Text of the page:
BEING HOMETOWN FAVOURITE HAS ITS DRAWBACKS
‘Seven-day circus’ for Hinchcliffe leading up to Toronto Indy writes Ian Shantz
James Hinchcliffe might be faster on his phone than he is in his race car.
“It might even be on my calendar still. Let me see,” the IndyCar star said when asked for a Coles Notes rundown of his biggest promotional week of the year, his hometown Honda Indy Toronto. “Yep, sure is,” Hinchcliffe said upon locating his agenda from last July on his phone in fewer than 10 seconds during a recent interview at a downtown steakhouse. “No, no wait. Oh, yeah, no, yep, yep, all right, so …”
To say Indy week is a busy one for the Canadian Hinchcliffe, an eight-year Verizon IndyCar Series veteran, is a bit like suggesting the sun is warm. It’s an understatement of epic proportions.
The 31-year-old Oakville native’s preparations for Toronto begin around April and the work doesn’t really stop until the Monday following Canada’s lone Indy race weekend, when Hinchcliffe and his family escape to Muskoka for a few much-needed days of R&R at the cottage.
Just how busy can things get for Canada’s most well-known race-car driver this week? Consider that Hinchcliffe operates in what he calls “15-minute blocks” throughout his personal sevenday circus that is the Toronto Indy. The schedule is intense. Last year’s template saw Hinchcliffe jet out of Iowa — home of the wonderfully named Iowa Corn 300 — the same ovaltrack race his won last weekend — first thing on the Monday morning the week of the Toronto event, landing in his home city in time to do a couple of radio interviews later in the day, along with some promotional phone interviews for a now-defunct September race at Watkins Glen, N.Y. (this year he was in Hamilton on Monday night along with teammate Robert Wickens for a go-kart fundraiser to benefit Make-A-Wish Canada). On Tuesday, it’s more phone interviews in the morning before Hinchcliffe, who drives the No. 5 Honda for all-Canadian team Schmidt Peterson Motorsports, heads up to the Honda Canada campus in Markham for an employee and associate appreciation day.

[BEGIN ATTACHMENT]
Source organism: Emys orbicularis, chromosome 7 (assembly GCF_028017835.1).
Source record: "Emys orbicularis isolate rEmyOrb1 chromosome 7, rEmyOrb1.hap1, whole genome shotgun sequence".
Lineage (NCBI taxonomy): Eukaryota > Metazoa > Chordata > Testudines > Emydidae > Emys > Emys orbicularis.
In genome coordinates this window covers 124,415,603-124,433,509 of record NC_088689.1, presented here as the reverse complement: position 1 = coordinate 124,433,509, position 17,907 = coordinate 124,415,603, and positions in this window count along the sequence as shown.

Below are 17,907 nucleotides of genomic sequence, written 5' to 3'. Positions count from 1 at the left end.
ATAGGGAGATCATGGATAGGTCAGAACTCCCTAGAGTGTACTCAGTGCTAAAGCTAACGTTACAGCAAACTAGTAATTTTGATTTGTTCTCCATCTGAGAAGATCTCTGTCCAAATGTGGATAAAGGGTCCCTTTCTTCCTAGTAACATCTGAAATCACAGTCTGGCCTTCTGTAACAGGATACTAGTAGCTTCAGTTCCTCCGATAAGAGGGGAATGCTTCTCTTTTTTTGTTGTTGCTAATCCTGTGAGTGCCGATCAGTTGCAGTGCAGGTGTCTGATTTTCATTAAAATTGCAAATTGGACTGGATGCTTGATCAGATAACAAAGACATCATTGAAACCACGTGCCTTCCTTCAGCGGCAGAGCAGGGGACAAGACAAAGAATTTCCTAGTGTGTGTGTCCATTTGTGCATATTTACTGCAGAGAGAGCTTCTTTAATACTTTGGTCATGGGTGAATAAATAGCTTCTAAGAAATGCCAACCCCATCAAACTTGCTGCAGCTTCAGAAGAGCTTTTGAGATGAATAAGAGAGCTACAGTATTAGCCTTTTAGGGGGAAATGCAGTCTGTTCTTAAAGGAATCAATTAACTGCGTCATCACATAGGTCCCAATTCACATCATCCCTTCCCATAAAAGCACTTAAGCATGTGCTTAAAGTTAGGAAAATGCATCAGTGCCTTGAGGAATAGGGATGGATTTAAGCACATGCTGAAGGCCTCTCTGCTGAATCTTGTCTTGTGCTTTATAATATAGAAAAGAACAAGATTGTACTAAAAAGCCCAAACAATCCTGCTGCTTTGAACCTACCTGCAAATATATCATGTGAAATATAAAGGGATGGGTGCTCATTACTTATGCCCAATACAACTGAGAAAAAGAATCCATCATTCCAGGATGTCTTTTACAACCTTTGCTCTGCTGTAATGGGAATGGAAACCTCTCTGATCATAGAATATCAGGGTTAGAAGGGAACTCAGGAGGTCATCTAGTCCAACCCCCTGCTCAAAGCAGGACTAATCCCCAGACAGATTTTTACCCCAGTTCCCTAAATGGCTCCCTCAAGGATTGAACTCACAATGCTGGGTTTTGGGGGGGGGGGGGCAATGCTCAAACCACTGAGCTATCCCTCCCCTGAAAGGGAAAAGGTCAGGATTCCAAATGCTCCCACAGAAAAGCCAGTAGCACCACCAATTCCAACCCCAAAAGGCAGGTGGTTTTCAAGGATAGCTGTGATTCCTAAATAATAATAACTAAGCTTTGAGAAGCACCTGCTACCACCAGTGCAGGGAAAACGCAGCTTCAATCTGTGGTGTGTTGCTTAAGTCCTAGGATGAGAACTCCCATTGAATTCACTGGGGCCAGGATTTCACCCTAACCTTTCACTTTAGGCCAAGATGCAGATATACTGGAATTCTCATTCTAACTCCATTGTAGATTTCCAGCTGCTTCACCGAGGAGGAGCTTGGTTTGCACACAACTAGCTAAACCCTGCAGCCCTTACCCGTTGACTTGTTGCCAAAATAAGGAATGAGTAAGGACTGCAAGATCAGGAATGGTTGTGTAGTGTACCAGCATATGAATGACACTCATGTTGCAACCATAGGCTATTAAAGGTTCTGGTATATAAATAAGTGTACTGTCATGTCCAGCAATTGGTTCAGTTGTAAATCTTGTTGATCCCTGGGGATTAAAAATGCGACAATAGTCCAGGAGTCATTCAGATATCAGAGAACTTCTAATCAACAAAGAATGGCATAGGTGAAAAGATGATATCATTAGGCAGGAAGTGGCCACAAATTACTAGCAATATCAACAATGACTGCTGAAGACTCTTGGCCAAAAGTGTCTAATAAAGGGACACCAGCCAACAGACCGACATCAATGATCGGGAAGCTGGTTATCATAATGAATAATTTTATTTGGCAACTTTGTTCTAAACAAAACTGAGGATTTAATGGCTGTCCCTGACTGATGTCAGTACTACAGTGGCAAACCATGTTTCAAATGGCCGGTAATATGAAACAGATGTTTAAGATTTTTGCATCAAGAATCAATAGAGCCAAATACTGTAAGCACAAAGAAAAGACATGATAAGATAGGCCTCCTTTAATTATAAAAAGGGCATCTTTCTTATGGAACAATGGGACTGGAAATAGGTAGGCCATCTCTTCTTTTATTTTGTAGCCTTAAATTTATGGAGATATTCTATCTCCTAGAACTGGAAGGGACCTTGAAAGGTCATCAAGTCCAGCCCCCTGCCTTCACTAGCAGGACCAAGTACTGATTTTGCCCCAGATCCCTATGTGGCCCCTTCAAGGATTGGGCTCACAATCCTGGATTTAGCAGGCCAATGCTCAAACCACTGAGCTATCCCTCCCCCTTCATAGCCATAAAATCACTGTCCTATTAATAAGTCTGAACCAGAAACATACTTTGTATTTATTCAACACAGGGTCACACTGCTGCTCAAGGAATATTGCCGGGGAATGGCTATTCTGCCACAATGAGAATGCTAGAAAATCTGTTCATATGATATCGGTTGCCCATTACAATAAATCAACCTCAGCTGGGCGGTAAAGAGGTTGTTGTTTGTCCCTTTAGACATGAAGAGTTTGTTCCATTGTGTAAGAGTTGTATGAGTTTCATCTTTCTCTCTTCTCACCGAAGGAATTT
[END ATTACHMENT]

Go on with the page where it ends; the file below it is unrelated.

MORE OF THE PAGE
“That’s one of those kind of staple things: Tuesday, every year,” Hinchcliffe said, adding that his day concluded with a visit to Sportsnet HQ for some TV and radio spots. On Wednesday last year, it was over to Petro-Canada’s offices in his hometown of Oakville, followed by another sponsor event for a few more hours, then a personal appearance for New Era at the Lids store in the Eaton Centre.
An interview with The Canadian Press opened Thursday’s proceedings, followed by an Arrow sponsor appearance at the University of Toronto in Mississauga, then a meet-and-greet on pit lane, before an engineering meeting and a track walkthrough. An on-site appearance for Honda as part of an NHL promotion followed, and Hinchcliffe’s night was spent at an annual cancer fundraiser in the Distillery District he co-hosted alongside fellow racer Ryan Hunter-Reay.
Finally, on Friday in Toronto with his team organized in the paddock and practice sessions underway, Hinchcliffe began to settle into more of a typical race weekend. There is some added hometown emphasis on sponsor meet-and-greets, however, essentially squeezing in any promotional appearances he can when he’s not rounding the street course at top seed.
“If I’m not in the race car or in engineering, I’m somewhere, doing something,” Hinchcliffe said.
Practice sessions and qualifying take up most of Saturday, and the sensation that greets the Canuck driver when he’s finally in his single-seater and the green flag drops on Sunday afternoon is not a surprising one all things considered.
“Relief,” Hinchcliffe said. “Honestly, a lot of time we’re so excited to get in the car, because that’s kind of our peace and quiet. It sounds crazy, but that’s why we do all the other stuff, is to get to go do that. It’s you, your race car and your engineer in your ear, and you just get to go do your thing.” Hinchcliffe says experience has allowed him to be a “little bit more hands-off ” in Toronto than he was earlier in his career, but ultimately he has a heavy influence into what his T.O. race week looks like each year.
“I still have my finger on the pulse of what’s coming in, kind of transpiring,” he said, adding, “every day is like running a marathon. Getting through that with still enough energy and still enough focus to do your job on the race weekend is a huge challenge, but like I said, I’ve got a great team of people around me and they’ve definitely helped manage that.”
As the local favourite heading into Sunday’s 32nd Toronto Honda Indy Classic, it’s been a circus for Indycar driver James Hinchcliffe with all the demands on his time.